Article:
7 June 2011)
The estuary at St Germans
as stunning as ever, the bright sun glinting from the freshly rain-touched
greenery and the river; the Tamar. Separating Cornwall from the rest of
the country the beautiful inlets and waterways coming to a head, from
the perspective of the train at least, as we pass over the Brunel Bridge
at Saltash, and out to the sea beyond. As we cross the bridge I leave
behind the gentle comforts of home, and pass the ‘realities’
of militarisation, dockyards, the urbanisation of Plymouth, heading into
other versions of the world beyond, up country.
I have started reading Werner Heisenberg’s ‘Physics and Philosophy’,
first published in 1962. In the late 1920s Heisenberg was famously uncertain
about the possibility of knowing where anything is and the concurrent
speed at which it is travelling, although, apparently paradoxically, was
able to accurately know the probabilities of these attributes. Einstein
was unconvinced by the idea of this fundamental unpredictability in the
physical world, famously retorting “God does not play dice with
the universe” to the notion. Heisenberg’s view, known as the
Copenhagen interpretation of quantum mechanics, tells us that the observations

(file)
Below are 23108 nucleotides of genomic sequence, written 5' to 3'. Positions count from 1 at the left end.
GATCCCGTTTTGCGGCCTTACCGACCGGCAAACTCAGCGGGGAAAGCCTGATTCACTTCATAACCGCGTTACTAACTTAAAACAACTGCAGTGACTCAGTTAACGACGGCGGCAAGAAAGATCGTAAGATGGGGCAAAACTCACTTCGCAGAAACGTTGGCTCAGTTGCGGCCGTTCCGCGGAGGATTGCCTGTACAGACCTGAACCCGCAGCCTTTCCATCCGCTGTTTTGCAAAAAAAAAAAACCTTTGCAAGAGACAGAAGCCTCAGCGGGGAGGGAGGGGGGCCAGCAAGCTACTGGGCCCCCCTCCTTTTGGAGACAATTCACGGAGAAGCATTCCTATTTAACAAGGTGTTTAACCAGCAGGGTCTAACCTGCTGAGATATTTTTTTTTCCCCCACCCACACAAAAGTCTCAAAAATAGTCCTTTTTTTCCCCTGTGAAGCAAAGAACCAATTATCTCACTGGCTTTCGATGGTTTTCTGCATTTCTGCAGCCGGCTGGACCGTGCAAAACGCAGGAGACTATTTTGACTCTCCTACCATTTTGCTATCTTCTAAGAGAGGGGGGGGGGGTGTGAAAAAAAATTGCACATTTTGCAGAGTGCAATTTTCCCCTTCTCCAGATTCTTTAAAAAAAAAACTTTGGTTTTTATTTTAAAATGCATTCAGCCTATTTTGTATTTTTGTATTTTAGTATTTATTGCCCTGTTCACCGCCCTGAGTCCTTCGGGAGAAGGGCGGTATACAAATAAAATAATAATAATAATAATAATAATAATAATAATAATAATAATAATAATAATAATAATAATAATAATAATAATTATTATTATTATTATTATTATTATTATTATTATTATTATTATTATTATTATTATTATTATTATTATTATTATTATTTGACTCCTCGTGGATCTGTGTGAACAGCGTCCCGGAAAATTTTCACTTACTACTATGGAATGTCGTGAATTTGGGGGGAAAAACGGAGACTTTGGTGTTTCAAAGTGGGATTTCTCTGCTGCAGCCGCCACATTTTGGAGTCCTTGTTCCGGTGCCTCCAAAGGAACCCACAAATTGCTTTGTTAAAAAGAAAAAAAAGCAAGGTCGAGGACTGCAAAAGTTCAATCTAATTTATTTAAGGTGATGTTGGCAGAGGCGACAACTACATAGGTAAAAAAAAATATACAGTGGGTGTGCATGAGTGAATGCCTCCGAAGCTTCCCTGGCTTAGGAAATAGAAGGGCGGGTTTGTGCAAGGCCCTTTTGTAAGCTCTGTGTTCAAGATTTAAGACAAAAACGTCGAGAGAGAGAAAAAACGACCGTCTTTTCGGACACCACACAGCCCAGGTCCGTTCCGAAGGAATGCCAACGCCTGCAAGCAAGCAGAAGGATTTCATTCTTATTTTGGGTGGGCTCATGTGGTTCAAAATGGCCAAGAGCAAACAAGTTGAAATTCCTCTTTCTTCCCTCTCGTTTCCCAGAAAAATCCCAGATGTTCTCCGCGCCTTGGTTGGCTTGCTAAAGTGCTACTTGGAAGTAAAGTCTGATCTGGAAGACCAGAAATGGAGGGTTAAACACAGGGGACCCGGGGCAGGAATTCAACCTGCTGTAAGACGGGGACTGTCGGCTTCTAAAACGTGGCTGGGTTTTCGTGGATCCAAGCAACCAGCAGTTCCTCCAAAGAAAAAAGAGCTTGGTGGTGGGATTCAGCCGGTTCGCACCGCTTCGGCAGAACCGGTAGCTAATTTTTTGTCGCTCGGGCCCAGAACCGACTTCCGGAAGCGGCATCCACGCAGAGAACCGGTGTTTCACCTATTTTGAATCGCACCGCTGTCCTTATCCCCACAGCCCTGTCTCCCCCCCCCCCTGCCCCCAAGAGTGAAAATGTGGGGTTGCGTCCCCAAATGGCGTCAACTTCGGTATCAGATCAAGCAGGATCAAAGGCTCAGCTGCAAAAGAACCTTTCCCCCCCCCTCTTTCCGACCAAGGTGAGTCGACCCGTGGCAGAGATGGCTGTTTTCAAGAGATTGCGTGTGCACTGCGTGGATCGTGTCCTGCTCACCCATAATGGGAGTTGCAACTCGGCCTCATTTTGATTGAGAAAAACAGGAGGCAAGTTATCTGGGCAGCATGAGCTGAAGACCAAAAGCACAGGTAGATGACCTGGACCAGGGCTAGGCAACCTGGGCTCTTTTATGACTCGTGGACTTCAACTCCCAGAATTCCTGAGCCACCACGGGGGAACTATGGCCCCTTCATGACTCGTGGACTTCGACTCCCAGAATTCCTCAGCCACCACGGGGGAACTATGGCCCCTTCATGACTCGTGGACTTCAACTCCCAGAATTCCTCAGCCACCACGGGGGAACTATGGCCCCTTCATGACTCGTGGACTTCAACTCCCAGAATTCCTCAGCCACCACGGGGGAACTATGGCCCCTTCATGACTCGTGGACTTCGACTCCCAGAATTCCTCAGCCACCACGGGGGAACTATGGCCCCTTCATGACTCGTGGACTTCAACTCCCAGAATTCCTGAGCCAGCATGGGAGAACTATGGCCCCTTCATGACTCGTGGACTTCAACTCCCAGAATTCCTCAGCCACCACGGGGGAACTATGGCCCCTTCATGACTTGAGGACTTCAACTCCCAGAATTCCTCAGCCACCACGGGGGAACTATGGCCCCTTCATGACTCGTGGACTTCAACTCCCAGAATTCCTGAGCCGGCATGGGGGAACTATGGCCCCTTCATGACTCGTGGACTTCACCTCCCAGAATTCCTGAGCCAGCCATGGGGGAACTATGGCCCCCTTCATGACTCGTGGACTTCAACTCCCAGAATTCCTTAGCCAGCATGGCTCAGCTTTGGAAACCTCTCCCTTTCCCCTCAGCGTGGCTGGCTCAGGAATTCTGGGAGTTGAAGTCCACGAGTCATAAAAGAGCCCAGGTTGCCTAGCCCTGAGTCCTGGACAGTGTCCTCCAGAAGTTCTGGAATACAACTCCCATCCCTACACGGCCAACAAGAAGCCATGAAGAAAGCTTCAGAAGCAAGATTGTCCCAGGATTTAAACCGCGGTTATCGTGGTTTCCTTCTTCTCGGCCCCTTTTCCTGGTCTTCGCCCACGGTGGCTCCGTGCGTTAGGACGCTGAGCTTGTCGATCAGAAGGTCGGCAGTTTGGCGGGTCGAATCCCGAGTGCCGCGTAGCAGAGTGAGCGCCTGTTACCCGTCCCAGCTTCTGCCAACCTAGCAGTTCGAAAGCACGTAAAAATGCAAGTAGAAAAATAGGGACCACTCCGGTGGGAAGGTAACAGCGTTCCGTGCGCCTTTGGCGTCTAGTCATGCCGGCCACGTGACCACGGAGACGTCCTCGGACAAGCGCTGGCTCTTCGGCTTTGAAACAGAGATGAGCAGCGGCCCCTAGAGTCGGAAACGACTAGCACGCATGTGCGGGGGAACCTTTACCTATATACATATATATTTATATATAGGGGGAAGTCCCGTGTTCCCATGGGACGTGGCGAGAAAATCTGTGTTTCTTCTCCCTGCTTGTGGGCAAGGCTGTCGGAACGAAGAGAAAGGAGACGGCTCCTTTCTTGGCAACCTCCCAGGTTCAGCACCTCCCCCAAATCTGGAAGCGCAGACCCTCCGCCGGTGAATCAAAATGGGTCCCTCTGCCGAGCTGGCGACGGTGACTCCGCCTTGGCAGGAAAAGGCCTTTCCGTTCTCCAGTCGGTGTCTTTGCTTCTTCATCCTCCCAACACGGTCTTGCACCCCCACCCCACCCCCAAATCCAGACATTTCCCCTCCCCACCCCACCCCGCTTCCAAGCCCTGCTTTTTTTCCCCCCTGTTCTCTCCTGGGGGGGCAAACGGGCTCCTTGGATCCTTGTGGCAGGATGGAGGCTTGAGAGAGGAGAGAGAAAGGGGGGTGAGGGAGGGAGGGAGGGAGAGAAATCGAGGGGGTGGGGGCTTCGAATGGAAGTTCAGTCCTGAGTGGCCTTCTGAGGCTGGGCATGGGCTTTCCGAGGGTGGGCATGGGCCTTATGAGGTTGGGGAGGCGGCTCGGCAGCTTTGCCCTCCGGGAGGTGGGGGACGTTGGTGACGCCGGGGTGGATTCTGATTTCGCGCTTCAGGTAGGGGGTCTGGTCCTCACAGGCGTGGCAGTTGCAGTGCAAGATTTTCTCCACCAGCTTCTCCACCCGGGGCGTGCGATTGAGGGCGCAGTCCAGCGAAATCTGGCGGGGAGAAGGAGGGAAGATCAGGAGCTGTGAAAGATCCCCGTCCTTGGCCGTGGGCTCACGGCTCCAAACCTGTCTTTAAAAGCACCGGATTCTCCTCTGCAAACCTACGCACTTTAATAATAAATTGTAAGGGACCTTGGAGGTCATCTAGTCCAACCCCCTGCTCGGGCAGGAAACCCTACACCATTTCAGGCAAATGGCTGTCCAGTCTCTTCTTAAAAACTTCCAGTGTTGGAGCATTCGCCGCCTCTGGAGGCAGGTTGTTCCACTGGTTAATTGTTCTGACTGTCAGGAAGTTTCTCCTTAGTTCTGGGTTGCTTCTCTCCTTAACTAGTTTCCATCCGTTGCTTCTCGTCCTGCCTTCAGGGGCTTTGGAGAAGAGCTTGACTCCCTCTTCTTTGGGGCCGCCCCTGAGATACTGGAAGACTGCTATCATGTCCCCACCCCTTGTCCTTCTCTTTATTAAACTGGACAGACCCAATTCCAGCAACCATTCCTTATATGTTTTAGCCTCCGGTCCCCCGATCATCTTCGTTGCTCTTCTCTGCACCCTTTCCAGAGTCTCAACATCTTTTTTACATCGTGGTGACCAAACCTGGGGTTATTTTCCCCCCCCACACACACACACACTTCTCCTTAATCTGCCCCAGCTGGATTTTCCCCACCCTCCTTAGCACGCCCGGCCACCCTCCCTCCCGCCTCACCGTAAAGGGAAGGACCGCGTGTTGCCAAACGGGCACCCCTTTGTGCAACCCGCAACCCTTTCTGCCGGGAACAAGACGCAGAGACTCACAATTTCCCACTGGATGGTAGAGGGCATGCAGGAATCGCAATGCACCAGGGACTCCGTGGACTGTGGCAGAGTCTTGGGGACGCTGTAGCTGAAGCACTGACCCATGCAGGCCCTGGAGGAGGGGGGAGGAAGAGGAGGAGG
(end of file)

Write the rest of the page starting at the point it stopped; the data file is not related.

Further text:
of, for example, an electron, are what result in the existence of the
electron. Measurement of the position of an electron creates an electron-with-a-position;
test its momentum and an electron-with-momentum is created. An electron,
in this view, is not a physical entity, but it and other fundamental particles
“form a world of potentialities or possibilities rather than one
of things or facts”. The reality, apparently, is the observation,
not the electron.
And with such thoughts and words I am firmly back on my path into the
world of electronic physics, striding out as if wearing high platform
shoes with super-wobbly blancmange soles. Off I lurch, to observe the
silicon photonics laboratory, wondering what art realities will result.
It sure is good to be back.